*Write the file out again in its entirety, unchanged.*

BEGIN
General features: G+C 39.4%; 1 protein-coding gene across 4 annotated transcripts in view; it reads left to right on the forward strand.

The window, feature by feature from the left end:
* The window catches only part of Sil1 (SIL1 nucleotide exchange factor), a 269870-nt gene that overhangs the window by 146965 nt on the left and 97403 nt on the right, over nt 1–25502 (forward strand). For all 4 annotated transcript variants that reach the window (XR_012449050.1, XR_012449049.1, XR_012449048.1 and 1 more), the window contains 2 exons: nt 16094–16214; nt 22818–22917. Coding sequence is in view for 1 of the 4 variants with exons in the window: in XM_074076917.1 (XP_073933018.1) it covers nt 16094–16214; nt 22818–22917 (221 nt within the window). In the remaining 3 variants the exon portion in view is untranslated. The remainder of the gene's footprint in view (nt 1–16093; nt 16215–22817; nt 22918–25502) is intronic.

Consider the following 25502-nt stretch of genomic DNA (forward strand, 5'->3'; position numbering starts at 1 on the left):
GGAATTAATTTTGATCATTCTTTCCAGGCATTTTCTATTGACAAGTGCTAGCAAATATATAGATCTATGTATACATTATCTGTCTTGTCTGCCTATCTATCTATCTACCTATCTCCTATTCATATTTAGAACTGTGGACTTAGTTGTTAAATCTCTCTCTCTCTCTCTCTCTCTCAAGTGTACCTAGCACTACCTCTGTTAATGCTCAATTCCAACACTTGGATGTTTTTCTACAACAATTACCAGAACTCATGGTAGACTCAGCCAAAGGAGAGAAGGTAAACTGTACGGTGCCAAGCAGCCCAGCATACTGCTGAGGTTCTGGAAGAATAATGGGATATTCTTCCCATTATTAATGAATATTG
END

General features: G+C 39.4%; 1 protein-coding gene across 4 annotated transcripts in view; it reads left to right on the forward strand.

The window, feature by feature from the left end:
* The window catches only part of Sil1 (SIL1 nucleotide exchange factor), a 269870-nt gene that overhangs the window by 146965 nt on the left and 97403 nt on the right, over nt 1–25502 (forward strand). For all 4 annotated transcript variants that reach the window (XR_012449050.1, XR_012449049.1, XR_012449048.1 and 1 more), the window contains 2 exons: nt 16094–16214; nt 22818–22917. Coding sequence is in view for 1 of the 4 variants with exons in the window: in XM_074076917.1 (XP_073933018.1) it covers nt 16094–16214; nt 22818–22917 (221 nt within the window). In the remaining 3 variants the exon portion in view is untranslated. The remainder of the gene's footprint in view (nt 1–16093; nt 16215–22817; nt 22918–25502) is intronic.

Consider the following 25502-nt stretch of genomic DNA (forward strand, 5'->3'; position numbering starts at 1 on the left):
GGAATTAATTTTGATCATTCTTTCCAGGCATTTTCTATTGACAAGTGCTAGCAAATATATAGATCTATGTATACATTATCTGTCTTGTCTGCCTATCTATCTATCTACCTATCTCCTATTCATATTTAGAACTGTGGACTTAGTTGTTAAATCTCTCTCTCTCTCTCTCTCTCTCAAGTGTACCTAGCACTACCTCTGTTAATGCTCAATTCCAACACTTGGATGTTTTTCTACAACAATTACCAGAACTCATGGTAGACTCAGCCAAAGGAGAGAAGGTAAACTGTACGGTGCCAAGCAGCCCAGCATACTGCTGAGGTTCTGGAAGAATAATGGGATATTCTTCCCATTATTAATGAATATTG